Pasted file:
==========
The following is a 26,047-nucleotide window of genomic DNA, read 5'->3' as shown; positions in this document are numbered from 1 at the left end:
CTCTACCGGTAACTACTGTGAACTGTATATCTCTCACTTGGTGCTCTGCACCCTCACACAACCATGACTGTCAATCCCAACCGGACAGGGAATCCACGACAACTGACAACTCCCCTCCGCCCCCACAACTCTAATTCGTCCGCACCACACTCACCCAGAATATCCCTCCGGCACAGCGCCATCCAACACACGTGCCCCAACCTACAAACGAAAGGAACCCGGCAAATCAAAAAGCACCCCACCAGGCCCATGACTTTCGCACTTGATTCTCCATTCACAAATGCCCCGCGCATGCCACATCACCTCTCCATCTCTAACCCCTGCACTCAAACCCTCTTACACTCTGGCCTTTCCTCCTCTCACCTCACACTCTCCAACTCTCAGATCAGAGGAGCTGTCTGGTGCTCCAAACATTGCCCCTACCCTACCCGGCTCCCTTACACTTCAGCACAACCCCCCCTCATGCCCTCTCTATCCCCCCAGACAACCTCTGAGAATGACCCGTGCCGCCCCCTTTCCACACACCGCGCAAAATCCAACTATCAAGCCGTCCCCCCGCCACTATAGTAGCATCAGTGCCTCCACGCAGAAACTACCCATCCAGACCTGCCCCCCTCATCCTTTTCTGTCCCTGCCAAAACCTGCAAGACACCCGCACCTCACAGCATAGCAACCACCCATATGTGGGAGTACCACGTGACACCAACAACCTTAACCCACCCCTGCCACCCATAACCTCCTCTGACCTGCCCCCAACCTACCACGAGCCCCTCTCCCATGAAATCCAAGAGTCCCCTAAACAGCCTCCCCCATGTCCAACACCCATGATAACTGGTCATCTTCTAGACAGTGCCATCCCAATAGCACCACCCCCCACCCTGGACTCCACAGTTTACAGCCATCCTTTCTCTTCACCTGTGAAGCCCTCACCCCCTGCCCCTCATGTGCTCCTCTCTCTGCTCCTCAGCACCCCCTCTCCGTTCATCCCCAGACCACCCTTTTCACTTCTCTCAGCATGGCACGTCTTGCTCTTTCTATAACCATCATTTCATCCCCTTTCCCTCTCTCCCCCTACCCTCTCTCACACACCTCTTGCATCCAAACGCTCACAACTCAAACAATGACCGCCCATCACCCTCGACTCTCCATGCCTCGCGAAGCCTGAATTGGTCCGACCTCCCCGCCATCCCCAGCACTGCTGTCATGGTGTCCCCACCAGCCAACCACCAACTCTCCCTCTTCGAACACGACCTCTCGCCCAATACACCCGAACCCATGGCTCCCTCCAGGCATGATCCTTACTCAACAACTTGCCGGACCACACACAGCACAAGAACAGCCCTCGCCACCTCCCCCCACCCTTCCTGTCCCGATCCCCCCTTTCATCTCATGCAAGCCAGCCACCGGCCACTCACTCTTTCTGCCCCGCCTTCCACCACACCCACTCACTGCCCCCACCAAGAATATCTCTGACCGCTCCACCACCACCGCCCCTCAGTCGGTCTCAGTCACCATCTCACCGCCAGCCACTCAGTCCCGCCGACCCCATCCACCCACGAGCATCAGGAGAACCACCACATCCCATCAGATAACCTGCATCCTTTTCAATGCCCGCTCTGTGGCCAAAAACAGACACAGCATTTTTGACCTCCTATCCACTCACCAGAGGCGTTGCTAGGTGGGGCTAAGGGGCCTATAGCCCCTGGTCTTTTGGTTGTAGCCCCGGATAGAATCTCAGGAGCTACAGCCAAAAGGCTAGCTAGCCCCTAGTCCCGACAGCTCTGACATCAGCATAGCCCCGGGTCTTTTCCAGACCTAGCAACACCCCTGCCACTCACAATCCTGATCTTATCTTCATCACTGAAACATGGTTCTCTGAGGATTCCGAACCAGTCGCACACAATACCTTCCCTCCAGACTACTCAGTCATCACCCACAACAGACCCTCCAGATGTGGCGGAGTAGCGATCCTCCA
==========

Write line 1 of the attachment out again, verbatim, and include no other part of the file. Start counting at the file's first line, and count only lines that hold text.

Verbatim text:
The following is a 26,047-nucleotide window of genomic DNA, read 5'->3' as shown; positions in this document are numbered from 1 at the left end: